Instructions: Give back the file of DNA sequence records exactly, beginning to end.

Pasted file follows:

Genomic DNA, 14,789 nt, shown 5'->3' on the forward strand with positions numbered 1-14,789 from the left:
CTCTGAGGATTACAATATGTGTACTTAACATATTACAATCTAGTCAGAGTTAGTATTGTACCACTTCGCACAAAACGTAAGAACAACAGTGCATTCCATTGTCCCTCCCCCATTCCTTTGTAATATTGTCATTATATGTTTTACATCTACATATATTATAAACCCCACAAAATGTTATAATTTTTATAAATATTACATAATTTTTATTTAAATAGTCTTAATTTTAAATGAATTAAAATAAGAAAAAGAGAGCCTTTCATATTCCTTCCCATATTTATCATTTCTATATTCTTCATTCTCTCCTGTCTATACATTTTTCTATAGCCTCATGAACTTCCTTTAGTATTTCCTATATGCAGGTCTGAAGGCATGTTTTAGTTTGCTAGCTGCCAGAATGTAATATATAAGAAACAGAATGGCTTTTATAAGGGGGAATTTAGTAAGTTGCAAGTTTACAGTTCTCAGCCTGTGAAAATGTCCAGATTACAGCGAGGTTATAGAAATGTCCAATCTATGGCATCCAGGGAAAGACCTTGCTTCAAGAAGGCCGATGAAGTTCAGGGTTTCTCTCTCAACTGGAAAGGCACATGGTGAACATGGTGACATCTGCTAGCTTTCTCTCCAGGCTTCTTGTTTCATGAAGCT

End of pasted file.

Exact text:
Genomic DNA, 14,789 nt, shown 5'->3' on the forward strand with positions numbered 1-14,789 from the left:
CTCTGAGGATTACAATATGTGTACTTAACATATTACAATCTAGTCAGAGTTAGTATTGTACCACTTCGCACAAAACGTAAGAACAACAGTGCATTCCATTGTCCCTCCCCCATTCCTTTGTAATATTGTCATTATATGTTTTACATCTACATATATTATAAACCCCACAAAATGTTATAATTTTTATAAATATTACATAATTTTTATTTAAATAGTCTTAATTTTAAATGAATTAAAATAAGAAAAAGAGAGCCTTTCATATTCCTTCCCATATTTATCATTTCTATATTCTTCATTCTCTCCTGTCTATACATTTTTCTATAGCCTCATGAACTTCCTTTAGTATTTCCTATATGCAGGTCTGAAGGCATGTTTTAGTTTGCTAGCTGCCAGAATGTAATATATAAGAAACAGAATGGCTTTTATAAGGGGGAATTTAGTAAGTTGCAAGTTTACAGTTCTCAGCCTGTGAAAATGTCCAGATTACAGCGAGGTTATAGAAATGTCCAATCTATGGCATCCAGGGAAAGACCTTGCTTCAAGAAGGCCGATGAAGTTCAGGGTTTCTCTCTCAACTGGAAAGGCACATGGTGAACATGGTGACATCTGCTAGCTTTCTCTCCAGGCTTCTTGTTTCATGAAGCT